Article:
The effects of dietary long-chain essential fatty acids on growth and stress tolerance in pikeperch larvae (Sander lucioperca L.)
Publication: Research - peer-review › Journal article – Annual report year: 2009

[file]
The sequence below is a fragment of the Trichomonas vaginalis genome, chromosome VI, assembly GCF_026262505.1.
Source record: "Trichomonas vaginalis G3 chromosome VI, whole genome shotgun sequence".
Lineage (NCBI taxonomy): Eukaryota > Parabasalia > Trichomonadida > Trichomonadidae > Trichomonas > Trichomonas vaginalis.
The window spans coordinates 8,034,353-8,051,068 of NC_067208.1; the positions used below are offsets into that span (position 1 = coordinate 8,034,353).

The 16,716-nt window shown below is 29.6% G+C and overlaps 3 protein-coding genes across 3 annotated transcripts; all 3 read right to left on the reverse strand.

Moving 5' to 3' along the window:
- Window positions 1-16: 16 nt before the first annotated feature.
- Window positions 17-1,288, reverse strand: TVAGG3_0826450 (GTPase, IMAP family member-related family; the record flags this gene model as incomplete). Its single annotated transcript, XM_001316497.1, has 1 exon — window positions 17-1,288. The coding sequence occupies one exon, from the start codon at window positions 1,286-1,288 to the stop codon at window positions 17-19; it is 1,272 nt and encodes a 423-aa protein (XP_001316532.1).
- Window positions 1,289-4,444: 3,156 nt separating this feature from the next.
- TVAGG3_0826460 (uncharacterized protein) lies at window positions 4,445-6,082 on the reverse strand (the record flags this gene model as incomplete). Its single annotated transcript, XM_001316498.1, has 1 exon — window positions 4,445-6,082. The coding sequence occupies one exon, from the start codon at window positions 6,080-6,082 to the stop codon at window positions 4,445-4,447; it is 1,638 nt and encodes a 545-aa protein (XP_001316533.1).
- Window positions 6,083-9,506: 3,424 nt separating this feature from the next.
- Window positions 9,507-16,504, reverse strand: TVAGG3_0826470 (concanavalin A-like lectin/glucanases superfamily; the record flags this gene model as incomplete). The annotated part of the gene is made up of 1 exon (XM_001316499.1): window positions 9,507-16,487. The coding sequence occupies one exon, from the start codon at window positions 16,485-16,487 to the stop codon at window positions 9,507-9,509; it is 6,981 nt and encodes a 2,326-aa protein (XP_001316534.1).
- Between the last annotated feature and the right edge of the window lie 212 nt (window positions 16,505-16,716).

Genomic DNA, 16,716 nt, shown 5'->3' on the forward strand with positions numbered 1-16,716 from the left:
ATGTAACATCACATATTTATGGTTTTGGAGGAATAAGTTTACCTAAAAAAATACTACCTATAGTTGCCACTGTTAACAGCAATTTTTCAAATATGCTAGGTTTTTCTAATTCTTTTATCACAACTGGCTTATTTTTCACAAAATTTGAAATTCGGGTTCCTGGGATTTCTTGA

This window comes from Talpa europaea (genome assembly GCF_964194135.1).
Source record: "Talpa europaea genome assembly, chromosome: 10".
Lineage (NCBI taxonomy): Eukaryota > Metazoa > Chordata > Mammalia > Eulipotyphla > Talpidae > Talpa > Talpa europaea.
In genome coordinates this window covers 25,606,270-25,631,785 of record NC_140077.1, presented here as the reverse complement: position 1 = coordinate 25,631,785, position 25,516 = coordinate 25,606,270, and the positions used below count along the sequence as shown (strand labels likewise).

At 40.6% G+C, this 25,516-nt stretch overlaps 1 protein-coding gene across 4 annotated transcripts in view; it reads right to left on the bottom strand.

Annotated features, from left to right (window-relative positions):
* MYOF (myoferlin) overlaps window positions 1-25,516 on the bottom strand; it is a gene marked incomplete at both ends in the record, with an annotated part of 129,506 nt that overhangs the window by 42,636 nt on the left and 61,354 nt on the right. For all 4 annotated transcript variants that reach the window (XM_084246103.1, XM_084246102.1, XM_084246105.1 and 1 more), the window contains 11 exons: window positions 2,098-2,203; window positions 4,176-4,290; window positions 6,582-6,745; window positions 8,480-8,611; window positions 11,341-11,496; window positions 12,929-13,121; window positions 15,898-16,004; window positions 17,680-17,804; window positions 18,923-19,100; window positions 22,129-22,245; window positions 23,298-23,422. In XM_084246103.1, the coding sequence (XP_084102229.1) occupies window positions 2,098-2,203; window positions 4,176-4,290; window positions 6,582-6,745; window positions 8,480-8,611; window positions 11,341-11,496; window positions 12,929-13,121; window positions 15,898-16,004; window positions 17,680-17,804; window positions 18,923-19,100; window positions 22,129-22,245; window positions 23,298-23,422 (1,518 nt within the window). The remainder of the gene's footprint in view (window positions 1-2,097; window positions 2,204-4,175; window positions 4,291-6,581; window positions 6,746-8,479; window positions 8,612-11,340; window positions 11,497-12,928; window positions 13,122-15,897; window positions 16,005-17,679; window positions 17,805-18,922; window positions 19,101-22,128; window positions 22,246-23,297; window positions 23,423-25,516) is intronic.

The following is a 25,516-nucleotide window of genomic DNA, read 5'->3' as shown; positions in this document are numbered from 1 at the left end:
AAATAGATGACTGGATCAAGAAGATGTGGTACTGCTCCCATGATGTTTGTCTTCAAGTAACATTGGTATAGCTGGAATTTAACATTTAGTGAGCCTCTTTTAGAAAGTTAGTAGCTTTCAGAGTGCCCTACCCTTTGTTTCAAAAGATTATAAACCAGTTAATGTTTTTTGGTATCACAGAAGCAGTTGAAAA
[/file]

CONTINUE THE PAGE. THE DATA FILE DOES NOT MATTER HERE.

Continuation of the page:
The nutritional requirements of pikeperch larvae have been sparsely examined. Dietary polyunsaturated fatty acids, arachidonic acid (ARA), eicosapentaenoic acid (EPA) and docosahexaenoic acid (DHA) may affect growth and physiological stress response in marine fish larvae, but these mechanisms have not received as much attention in freshwater fish. Pikeperch larvae were reared on Artemia from day 3 until 21 days posthatch. Artemia were enriched with six formulated emulsions, with inclusion of either fish oil, pure olive oil (POO) or olive oil supplemented with various combinations of ARA, EPA and DHA. Larval tissue FA was significantly related to the content in the diets, but larval growth was similar for all treatments. When exposed to stress by confinement in small tanks with culture tank water or saline water (15 g L−1.), mortality in larvae treated with POO was significantly higher than in the remaining treatments while tissue cortisol contents in these fish seemed lower. The findings of a lower stress response in larvae fed POO may be related to the lower tissue content in these larvae of essential fatty acids especially DHA but also EPA and ARA.
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